Indiana Woodland Culture
2. Indiana Woodland Cultures
Artist's rendering of a ceremony on the Great Mound at Mounds State Park.
In the Early Woodland Period, from 1,000 to 200 BCE, there was a people in Indiana we now call the Adena culture. The term is taken from the name of the farm of Thomas Worthington, who lived in Chillicothe, Ohio in the 19th century. Archaeologists named this civilization because they did not know what members of this group called themselves.
The Adena were not one large tribe, but likely a group of interconnected communities living mostly in Ohio and Indiana. The Adena were significant for their food cultivation, pottery and commerce network, which covered a vast area from the Great Lakes to the Gulf of Mexico.
Over a period of 500 years the Adena culture transformed into what we call the Hopewell tradition. Much like the Adena, the Hopewell were not one large group, but were a group of interrelated societies. And just as with the Adena, archaeologists also coined the name Hopewell.
The Hopewell’s large trade networks connected them with other cultures. Some archaeologists see the Hopewell as the pinnacle of the Adena. The Adena-Hopewell had a nascent social hierarchy. The evolution from hunter-gatherers to agriculture meant stability as well as economic expansion and population growth.
Out of these changes came social hierarchy, and from there tribes and chiefdoms emerged. No evidence exists of the Hopewell in Indiana after 500 CE, but some archaeologists think that sometime before European contact they became the Miami or Shawnee.
The Woodland Period is often associated with the building of mounds, also called earthworks. Many of these mounds were built by the Adena. The mounds were used by Woodland peoples for various religious and ceremonial purposes. More than 300 of these mounds have been identified in central Indiana. All of them are on the eastern side of a river.
When the mounds were used by the Adena-Hopewell, they had no trees. They removed the trees with fire to keep the view open. Each mound has four main parts: embankment, ditch, platform and gateway. The embankment is the actual earthen mound, which creates the perimeter around the ditch. The dirt removed from the ditch was used to build the mound. The ditch is in the middle of the enclosure and was dug first. Dirt was loaded into baskets and placed on the mound. The platform was located in the center of the ditch, at ground level. Finally, the gateway serves as a break in the outer embankment, creating an opening for people to enter the enclosure at ground level.
The mounds at Mounds State Park were built around 250 BCE. The Great Mound is the largest among 10 found at the park. The Great Mound was most likely used for ceremonies, but we do not know for sure. The Adena built the mound but the Hopewell used it for burials. Fiddleback Mound is in the shape of a figure 8 (much like a fiddle). Archaeologists believe that Fiddleback was a midden (i.e., a trash heap), which can provide a wealth of information about a group’s daily life. The Circle Mound is actually rectangular.
Most of the mounds on the park’s map are grouped at the southern end of the property. Circle Mound is on the northern end. Fomalhaut Mound is relatively small, standing only about a foot high. Unlike the other mounds, it has two gateways. The final mound on the park’s map is Woodland Mound. It is a small mound likely used for astronomy. Archaeologists believe that the complex of mounds at Mounds State Park served to help the Adena-Hopewell track astronomical events over the course of a year.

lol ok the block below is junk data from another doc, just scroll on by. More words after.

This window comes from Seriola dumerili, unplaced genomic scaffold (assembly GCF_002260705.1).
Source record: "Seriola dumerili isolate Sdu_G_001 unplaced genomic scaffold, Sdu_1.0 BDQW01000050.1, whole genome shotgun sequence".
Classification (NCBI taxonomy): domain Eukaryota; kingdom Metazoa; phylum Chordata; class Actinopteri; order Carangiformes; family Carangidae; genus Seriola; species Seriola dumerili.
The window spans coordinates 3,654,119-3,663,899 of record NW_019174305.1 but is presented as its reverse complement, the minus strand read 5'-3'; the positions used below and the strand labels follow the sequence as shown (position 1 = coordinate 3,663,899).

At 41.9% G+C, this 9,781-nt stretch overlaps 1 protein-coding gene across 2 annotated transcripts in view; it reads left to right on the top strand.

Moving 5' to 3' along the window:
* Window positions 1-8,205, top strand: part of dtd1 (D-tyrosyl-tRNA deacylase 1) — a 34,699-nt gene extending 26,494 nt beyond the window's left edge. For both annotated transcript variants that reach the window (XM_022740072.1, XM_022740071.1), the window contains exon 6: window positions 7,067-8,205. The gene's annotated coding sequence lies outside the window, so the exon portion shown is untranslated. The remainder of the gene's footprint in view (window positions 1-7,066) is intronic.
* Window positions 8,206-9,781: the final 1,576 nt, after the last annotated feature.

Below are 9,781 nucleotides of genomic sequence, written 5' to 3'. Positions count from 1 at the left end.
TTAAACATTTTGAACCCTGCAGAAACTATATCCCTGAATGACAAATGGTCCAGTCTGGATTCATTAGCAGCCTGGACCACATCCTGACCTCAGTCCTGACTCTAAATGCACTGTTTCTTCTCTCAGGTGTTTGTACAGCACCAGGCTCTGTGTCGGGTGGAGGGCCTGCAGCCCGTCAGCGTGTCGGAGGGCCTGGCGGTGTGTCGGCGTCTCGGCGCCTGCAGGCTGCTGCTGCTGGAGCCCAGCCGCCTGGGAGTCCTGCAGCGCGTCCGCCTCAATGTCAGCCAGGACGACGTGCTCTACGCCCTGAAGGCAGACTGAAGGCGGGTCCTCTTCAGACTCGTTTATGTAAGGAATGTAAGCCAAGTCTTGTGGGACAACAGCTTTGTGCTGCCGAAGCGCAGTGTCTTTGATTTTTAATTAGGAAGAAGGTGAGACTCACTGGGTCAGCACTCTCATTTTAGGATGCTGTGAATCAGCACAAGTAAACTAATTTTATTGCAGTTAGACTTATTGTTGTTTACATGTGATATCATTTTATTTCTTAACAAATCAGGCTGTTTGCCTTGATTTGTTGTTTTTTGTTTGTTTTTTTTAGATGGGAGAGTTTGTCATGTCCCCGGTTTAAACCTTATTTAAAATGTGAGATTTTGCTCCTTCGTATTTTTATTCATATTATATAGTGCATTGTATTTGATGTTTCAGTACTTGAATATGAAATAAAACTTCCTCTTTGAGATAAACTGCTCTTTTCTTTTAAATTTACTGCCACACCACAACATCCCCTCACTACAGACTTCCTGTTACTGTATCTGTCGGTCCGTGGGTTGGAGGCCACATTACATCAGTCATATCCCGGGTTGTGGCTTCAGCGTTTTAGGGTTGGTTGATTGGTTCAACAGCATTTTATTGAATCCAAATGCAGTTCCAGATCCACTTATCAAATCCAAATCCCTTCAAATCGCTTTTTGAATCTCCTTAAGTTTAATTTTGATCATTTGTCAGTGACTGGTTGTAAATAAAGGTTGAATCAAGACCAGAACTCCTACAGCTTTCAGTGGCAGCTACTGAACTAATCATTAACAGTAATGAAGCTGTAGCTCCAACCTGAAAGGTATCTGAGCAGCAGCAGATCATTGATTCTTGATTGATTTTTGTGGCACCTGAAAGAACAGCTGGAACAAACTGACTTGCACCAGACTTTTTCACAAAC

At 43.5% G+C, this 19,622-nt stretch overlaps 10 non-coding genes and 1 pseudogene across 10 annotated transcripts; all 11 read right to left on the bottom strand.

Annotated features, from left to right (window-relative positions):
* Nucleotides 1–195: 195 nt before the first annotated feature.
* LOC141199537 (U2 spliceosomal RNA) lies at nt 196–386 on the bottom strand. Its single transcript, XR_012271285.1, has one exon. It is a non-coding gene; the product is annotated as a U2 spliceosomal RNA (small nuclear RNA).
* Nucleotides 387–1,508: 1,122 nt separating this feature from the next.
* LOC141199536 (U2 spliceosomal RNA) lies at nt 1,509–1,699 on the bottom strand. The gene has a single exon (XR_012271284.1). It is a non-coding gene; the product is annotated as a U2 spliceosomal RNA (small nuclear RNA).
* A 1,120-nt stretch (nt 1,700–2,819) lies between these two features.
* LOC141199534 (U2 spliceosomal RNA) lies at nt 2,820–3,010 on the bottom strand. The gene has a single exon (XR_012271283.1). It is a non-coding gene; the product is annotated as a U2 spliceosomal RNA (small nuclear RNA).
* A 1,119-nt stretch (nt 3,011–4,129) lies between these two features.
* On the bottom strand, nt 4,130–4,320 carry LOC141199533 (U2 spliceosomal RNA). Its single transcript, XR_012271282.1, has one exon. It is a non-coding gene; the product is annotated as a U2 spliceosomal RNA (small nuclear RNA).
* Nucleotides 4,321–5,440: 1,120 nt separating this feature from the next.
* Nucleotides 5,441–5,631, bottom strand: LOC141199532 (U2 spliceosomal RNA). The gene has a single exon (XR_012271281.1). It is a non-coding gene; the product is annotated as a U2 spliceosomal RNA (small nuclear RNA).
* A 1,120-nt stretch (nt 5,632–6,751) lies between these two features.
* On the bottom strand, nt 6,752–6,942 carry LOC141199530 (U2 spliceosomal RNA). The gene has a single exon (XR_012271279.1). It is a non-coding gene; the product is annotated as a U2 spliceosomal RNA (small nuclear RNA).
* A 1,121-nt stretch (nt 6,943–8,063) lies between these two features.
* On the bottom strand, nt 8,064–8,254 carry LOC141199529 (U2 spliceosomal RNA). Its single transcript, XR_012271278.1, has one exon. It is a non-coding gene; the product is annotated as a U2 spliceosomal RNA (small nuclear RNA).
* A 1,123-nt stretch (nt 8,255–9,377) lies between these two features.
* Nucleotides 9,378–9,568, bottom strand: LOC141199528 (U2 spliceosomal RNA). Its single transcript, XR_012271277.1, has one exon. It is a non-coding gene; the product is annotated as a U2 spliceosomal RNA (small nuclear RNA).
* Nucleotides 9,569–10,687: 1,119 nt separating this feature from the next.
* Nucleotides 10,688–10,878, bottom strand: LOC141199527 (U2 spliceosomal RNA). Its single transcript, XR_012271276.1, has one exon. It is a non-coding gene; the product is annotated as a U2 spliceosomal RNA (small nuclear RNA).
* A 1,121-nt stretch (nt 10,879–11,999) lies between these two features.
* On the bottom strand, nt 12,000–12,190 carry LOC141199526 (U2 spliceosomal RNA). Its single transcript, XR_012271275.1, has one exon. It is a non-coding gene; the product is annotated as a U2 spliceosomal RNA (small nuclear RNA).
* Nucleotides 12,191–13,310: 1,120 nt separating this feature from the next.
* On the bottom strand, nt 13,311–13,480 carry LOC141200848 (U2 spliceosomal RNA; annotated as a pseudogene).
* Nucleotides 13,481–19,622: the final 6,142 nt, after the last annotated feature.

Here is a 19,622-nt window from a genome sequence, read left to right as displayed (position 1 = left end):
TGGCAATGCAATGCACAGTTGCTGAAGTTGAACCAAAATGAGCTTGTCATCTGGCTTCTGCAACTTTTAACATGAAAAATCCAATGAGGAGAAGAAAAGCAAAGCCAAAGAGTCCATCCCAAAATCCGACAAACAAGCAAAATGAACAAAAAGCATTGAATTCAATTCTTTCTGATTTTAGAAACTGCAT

The Mississippian Culture
The Mississippian Culture was another mound-building civilization. This people lived in the Midwest from 800 to 1,600 CE. The Mississippians built large mounds with platforms on top. On these platforms they built houses and public buildings. The staple food for this culture was maize, their name for corn. Like the Adena-Hopewell, Mississippians had a large trade network.
The Mississippians had a more fully evolved social hierarchy than the Adena-Hopewell. The hierarchy used the chiefdom as its political structure. The Mississippians left behind physical evidence of their daily life in the form of artifacts, giving us clues about their daily life. “Mississippian” is a name given to this group by modern archaeologists. It is not a name they were known by when they lived here.
The Mississippian people were agricultural, growing a lot of corn. The largest Mississippian site in Indiana is Angel Mounds near Evansville. Falls of the Ohio State Park, located along the Ohio River much the same as Angel Mounds, is known to have had Mississippian settlements.
These settlements typically had a central plaza with two earthen mounds. One of the mounds was specifically for ceremonial use. The other mound was used as a platform for building the chief’s house.
Around the plaza stood other buildings used for commerce and production of goods, similar to the buildings we might find in a downtown area today. Residential buildings were constructed behind these commercial buildings. Outside of the main town center were farms, villages and hamlets. Houses were made using a method called wattle and daub, which used sticks (wattles) and mud mixed with straw (daub) to build walls. These houses were covered with a thatched roof.
Agriculture was the primary source of food production for these settlements. As food storage improved, these populations were able to store food year-round and save seeds for planting the next year. And, living on a river, they supplemented their diet with fish and mussels.
At some point about 700 years ago the Mississippians suffered a terrible drought that led to widespread loss of crops. This looming starvation drastically changed the daily life of this culture. People left their towns, farms, villages and hamlets to form nomadic hunting and gathering bands.